Ruth 1:3-5: Death Visits in Moab



Verse 3:[1] And Elimelech Naomi’s husband died; and she was left, and her two sons.


Verse 4:[2] And they took them wives of the women of Moab; the name of the one was Orpah, and the name of the other Ruth: and they dwelled there about ten years.


[Who took] To take a wife is derived from the ancient custom whereby the bride was handed over by her parents to the bridegroom, and he received/ took her. It could be translated, and they had taken, that is, with their father yet living. Thus Josephus’ Antiquities 5:9 (Drusius).



[Moabite Wives] Moab is part of Arabia Petra (Lapide, Tirinus), as Pliny testifies, the metropolis of which is Petra, which Bellonius supposes to be today’s Mecca (Tirinus). Question: Was this lawful for them? or did they sin in marrying them? Response 1: It appears to have been lawful, because it is not forbidden: neither is it repugnant to Deuteronomy 23:3, a Moabite shall not come into the church, etc. (Drusius). [But Drusius only affirms this, and he does not undertake to prove it with even one word.] They are able to be excused, 1. by necessity; because they were not going to find Israelites that they might marry in Moab; and celibacy was dangerous to them, as young men (Lapide). 2. Because this appears to have been done by Naomi by inspiration of God, who willed the Christ to be born of a Moabitess (Bonfrerius out of Lapide). 3. Because Orpah and Ruth were proselytes (Lapide). The the contrary is evident from verses 15 and 16 (Bonfrerius). Responses 2: Others maintain that they sinned (thus the Rabbis and Feuardent[3] in Bonfrerius). Thus Jonathan: They transgressed the statute of the word of the Lord by taking foreign wives of the daughters of Moab. And the same Jonathan a little after thus writes, Because they transgressed, etc., their days were cut short. Add the rationale of the law, Deuteronomy 7:3, 4, Thou shalt not take his daughter, because she will turn away thy son: Then, in Ezra 9:1, the Ammonite and the Moabite, to which he subjoins, for they have taken of their daughters for themselves (Drusius). There is nothing that compels us to excuse them of sin (Tostatus, Bonfrerius).


Of the women of Moab; either these were proselytes when they married them, which may well be doubted, from verse 15, or they sinned in marrying them, as appears from Deuteronomy 7:3; 23:3; Ezra 9:1, 2; Nehemiah 13:23, and therefore were punished with short life and want of issue, Ruth 1:5, 19, 21.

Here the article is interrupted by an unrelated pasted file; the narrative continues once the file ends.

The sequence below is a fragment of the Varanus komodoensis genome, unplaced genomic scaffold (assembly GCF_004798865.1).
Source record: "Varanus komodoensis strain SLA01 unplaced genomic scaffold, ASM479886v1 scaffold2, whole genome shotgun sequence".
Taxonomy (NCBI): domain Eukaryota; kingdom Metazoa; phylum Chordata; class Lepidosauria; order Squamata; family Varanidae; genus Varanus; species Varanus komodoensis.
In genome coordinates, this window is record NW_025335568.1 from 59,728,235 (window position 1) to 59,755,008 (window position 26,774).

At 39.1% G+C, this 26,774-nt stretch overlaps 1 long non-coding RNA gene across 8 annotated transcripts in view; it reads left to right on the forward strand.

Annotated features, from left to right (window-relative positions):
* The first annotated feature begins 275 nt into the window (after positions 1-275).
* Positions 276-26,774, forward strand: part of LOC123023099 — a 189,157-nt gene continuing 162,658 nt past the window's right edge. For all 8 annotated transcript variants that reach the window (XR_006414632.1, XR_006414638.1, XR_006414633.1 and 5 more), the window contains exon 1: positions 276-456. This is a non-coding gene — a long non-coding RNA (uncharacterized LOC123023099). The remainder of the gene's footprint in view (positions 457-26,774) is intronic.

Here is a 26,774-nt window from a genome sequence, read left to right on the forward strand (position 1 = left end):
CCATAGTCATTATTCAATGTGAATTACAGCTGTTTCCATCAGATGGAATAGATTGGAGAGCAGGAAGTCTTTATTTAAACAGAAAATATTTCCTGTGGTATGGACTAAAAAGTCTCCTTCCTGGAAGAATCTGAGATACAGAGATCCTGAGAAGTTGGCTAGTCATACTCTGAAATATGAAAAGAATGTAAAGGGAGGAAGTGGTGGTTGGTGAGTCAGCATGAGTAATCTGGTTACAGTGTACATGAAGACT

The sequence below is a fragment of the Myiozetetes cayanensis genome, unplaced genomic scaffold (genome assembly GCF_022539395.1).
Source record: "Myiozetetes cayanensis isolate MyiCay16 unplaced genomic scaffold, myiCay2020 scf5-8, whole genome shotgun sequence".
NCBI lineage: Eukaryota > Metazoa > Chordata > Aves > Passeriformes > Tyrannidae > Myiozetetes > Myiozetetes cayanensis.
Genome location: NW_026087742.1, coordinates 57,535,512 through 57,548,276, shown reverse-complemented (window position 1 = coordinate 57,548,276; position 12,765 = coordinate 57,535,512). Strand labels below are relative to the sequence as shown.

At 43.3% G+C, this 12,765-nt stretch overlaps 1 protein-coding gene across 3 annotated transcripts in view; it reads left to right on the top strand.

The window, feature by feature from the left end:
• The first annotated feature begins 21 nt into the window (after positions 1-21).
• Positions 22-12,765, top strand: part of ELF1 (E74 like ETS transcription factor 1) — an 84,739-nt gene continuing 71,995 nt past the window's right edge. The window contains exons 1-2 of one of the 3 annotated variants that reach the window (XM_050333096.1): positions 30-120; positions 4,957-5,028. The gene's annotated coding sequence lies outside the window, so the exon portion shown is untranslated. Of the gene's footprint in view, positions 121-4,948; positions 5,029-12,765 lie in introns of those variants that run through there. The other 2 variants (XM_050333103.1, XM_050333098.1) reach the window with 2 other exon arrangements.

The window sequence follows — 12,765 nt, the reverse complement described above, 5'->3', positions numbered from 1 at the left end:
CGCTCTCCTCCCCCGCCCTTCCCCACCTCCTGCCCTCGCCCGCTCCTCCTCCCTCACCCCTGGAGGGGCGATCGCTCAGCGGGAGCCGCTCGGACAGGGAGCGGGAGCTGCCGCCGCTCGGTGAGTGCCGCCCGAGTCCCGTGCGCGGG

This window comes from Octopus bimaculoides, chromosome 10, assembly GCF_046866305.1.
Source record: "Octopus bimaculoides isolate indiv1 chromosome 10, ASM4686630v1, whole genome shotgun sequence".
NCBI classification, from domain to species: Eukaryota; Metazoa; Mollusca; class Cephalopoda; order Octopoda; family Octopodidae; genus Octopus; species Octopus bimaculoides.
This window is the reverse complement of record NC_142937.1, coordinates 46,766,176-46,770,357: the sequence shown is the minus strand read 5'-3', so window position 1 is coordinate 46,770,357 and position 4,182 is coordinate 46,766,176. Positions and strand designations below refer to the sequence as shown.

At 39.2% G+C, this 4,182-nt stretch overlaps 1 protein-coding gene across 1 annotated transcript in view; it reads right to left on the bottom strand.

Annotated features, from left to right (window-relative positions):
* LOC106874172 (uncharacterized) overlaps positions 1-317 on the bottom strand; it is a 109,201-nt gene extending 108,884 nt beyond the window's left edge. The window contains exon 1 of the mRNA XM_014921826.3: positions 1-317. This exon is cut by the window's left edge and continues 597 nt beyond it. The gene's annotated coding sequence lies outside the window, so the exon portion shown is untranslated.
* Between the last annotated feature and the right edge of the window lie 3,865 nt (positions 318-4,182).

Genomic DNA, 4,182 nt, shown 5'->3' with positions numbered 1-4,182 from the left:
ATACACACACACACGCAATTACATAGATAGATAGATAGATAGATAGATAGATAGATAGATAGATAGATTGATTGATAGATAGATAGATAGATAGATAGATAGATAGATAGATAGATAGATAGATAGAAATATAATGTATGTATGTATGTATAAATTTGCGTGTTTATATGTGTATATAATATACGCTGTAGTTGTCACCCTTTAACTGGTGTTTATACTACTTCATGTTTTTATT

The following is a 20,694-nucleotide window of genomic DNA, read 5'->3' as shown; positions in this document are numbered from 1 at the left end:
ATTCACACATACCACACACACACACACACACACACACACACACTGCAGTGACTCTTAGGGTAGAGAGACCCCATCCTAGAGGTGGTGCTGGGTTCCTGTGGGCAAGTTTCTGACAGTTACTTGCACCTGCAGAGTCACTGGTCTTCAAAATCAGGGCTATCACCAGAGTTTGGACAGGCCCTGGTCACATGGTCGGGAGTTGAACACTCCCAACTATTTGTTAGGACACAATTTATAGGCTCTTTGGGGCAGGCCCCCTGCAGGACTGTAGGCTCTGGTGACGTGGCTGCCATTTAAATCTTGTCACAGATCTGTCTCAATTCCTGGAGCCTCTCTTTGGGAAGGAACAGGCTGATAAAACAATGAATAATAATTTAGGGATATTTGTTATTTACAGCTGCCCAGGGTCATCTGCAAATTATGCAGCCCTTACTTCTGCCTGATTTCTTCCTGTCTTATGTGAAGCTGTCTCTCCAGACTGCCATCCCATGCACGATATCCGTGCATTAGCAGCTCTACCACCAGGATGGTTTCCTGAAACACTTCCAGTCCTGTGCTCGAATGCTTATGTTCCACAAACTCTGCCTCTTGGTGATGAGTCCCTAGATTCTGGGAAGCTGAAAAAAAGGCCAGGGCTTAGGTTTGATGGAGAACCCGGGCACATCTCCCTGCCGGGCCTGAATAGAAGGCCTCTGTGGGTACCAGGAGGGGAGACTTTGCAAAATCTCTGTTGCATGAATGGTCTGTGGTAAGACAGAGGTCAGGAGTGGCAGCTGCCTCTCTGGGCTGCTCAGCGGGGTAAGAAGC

[And they remained] Hebrew: and they sat.[4] It is well-known that to sit is used by the Hebrews for to dwell (Drusius). Now, with good reason did Matthew place Rahab and Ruth in the genealogy of the Messiah, as a prelude to the calling of the Gentiles, which was to be done through the Messiah (Grotius).


About ten years; as long as the famine lasted.



Verse 5:[5] And Mahlon and Chilion died also both of them; and the woman was left of her two sons and her husband.


[And they both died] Hebrew: also both.[6] The language of also is to be referred to Elimelech (Drusius).


[And the woman was left bereaved of her two sons and husband,וַתִּשָּׁאֵר֙ הָֽאִשָּׁ֔ה מִשְּׁנֵ֥י יְלָדֶ֖יהָ וּמֵאִישָֽׁהּ׃] And remained (was left [Septuagint, Jonathan], was left as a survivor [Junius and Tremellius]) the woman (understanding, bereaved [Pagnine, Jonathan]) of her two sons and of her husband (Montanus). And she was left a widow after her sons, etc. (Munster, Tigurinus). [Thus they take the מ/from, just as the Latins sometimes take à for after.]

[1] Hebrew: וַיָּ֥מָת אֱלִימֶ֖לֶךְ אִ֣ישׁ נָעֳמִ֑י וַתִּשָּׁאֵ֥ר הִ֖יא וּשְׁנֵ֥י בָנֶֽיהָ׃


[2] Hebrew: וַיִּשְׂא֣וּ לָהֶ֗ם נָשִׁים֙ מֹֽאֲבִיּ֔וֹת שֵׁ֤ם הָֽאַחַת֙ עָרְפָּ֔ה וְשֵׁ֥ם הַשֵּׁנִ֖ית ר֑וּת וַיֵּ֥שְׁבוּ שָׁ֖ם כְּעֶ֥שֶׂר שָׁנִֽים׃


[3] François Feuardent (1539-1610) was a French Franciscan theologian. He produced a new edition of Lyra’s Biblia Sacra, and wrote commentaries on several Biblical books, including Ruth and Esther.


[4] Hebrew: וַיֵּשְׁבוּ.


[5] Hebrew: וַיָּמ֥וּתוּ גַם־שְׁנֵיהֶ֖ם מַחְל֣וֹן וְכִלְי֑וֹן וַתִּשָּׁאֵר֙ הָֽאִשָּׁ֔ה מִשְּׁנֵ֥י יְלָדֶ֖יהָ וּמֵאִישָֽׁהּ׃


[6] Hebrew: גַם־שְׁנֵיהֶם.

0 views
ABOUT US

Dr. Steven Dilday holds a BA in Religion and Philosophy from Campbell University, a Master of Arts in Religion from Westminster Theological Seminary (Philadelphia), and both a Master of Divinity and a  Ph.D. in Puritan History and Literature from Whitefield Theological Seminary.  He is also the translator of Matthew Poole's Synopsis of Biblical Interpreters and Bernardinus De Moor’s Didactico-Elenctic Theology.

ADDRESS

540-718-2554

 

426 Patterson St.

Central, SC  29630

 

dildaysc@aol.com

SUBSCRIBE FOR EMAILS

© 2020 by FROM REFORMATION TO REFORMATION MINISTRIES.